If a sturdily-built iron letterpress is carefully maintained and properly operated, shouldn’t it last forever?

Well, forever is a long time. But so is five decades, the span of years across which Florida printer Buddy West has operated the same Original Heidelberg letterpress at Panama City Publishing Co. in that town's St. Andrews district.

A local paper, The Walton Sun, was on hand last week when West demonstrated the press in the publishing museum that the company, founded by his great-great-grandfather in 1920, has become. A video of the demonstration can be found here.

The windmill-action press is said to be of 1950s vintage, which would make it about the same age as Heidelberg Windmill No. 35345E—the machine that Heidelberg believes to be the oldest of its presses still in operation in the U.S.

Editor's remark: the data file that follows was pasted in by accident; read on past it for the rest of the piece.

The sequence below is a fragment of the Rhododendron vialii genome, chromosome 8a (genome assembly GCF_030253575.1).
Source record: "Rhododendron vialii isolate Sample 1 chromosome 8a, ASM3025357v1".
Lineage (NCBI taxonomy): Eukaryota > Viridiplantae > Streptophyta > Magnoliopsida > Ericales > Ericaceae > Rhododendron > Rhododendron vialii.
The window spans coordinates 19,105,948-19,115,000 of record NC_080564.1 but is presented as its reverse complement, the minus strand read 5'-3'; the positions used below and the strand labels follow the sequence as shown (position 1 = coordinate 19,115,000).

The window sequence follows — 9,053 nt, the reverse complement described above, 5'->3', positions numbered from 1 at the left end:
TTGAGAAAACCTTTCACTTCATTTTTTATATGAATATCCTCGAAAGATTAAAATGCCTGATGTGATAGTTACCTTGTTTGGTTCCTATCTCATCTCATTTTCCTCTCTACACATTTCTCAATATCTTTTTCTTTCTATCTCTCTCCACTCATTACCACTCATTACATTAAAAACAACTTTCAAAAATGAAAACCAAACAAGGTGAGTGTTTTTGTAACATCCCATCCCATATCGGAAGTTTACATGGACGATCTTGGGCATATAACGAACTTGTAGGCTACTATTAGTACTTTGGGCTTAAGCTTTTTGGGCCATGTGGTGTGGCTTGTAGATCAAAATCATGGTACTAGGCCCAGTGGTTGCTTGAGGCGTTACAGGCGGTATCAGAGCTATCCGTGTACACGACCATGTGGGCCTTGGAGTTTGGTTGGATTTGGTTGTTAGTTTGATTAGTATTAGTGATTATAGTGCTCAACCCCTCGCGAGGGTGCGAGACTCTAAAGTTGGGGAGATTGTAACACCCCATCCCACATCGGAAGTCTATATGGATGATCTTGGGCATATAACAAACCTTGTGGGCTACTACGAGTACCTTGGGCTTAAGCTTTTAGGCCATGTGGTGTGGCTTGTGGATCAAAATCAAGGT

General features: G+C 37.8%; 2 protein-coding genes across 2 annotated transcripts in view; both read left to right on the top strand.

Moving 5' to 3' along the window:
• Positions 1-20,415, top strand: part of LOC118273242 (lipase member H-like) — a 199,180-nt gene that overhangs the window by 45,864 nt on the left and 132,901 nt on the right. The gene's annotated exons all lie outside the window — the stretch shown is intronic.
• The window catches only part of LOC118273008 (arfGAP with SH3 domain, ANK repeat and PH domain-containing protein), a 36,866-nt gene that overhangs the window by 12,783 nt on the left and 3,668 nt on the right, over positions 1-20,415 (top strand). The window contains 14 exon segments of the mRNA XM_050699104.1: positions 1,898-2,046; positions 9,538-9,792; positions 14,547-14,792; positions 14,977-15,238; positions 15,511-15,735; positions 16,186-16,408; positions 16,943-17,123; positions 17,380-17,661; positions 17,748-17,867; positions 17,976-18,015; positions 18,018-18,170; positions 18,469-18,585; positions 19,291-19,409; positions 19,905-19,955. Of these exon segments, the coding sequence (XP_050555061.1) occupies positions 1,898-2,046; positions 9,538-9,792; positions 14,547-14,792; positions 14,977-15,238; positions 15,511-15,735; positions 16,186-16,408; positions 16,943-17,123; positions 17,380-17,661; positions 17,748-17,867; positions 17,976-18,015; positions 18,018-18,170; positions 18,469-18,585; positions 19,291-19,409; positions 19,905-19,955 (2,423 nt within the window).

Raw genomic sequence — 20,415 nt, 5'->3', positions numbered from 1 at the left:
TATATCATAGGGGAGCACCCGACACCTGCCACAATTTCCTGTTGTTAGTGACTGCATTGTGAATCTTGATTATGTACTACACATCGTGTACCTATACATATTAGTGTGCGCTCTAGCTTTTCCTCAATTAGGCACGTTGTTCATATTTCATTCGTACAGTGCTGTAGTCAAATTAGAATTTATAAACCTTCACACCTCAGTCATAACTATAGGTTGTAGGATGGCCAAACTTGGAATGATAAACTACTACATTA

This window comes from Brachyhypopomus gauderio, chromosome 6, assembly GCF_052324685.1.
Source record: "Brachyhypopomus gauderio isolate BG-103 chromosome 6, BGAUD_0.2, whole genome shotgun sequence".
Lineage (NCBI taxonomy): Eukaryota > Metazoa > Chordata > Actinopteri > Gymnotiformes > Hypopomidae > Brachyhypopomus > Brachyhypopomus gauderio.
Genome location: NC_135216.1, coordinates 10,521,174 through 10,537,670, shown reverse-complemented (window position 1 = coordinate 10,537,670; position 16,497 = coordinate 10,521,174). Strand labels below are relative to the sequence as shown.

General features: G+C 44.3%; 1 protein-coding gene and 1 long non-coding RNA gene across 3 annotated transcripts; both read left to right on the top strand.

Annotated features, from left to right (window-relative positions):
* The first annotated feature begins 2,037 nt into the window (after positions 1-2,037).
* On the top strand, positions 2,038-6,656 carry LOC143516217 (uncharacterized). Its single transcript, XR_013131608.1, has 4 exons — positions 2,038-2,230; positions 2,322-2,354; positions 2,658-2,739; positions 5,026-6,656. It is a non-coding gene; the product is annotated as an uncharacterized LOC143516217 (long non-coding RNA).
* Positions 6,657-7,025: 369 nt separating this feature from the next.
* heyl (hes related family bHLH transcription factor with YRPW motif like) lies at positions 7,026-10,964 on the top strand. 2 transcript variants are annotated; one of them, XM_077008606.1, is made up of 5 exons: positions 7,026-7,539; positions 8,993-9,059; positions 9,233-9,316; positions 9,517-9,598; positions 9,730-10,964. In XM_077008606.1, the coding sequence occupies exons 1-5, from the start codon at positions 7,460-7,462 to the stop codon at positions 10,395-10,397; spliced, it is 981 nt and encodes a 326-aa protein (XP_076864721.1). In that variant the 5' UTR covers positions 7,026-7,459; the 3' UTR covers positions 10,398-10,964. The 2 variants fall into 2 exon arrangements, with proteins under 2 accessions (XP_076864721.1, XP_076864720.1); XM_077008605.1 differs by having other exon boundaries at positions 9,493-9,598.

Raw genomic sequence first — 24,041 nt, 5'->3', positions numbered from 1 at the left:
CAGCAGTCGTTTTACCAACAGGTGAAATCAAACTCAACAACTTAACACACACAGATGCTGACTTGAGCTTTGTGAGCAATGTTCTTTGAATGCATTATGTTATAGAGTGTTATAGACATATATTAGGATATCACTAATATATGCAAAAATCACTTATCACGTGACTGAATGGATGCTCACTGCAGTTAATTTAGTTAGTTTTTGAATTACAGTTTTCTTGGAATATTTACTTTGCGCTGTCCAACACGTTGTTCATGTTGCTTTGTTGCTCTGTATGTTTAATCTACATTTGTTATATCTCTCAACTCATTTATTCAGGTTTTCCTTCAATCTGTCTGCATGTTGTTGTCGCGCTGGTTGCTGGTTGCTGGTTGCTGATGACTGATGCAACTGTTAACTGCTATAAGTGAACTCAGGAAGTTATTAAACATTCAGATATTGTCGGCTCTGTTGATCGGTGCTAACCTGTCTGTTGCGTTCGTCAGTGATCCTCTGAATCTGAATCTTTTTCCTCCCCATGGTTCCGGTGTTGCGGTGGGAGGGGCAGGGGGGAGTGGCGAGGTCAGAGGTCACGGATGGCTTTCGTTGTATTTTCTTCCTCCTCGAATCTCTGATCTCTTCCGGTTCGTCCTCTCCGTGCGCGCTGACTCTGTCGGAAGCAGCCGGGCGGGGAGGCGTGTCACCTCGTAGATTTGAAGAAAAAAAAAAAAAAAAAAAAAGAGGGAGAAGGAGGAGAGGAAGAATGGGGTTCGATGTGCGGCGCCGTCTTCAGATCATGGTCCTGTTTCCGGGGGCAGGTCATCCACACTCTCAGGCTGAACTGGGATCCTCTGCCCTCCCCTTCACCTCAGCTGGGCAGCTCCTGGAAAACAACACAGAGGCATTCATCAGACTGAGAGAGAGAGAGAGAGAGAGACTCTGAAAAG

Surveying their own installed bases, other press manufacturers undoubtedly can point to presses just as reliable and just long in the tooth. But for sheer indestructibility, Heidelberg remains the iconic brand.

It’s too bad that people and their love of craft printing can’t be as long-lasting as antique Heidelbergs. As West observes about the printing museum in the video, “It won’t be long before there won’t be many places like this. When they get gone, there’s not any more.”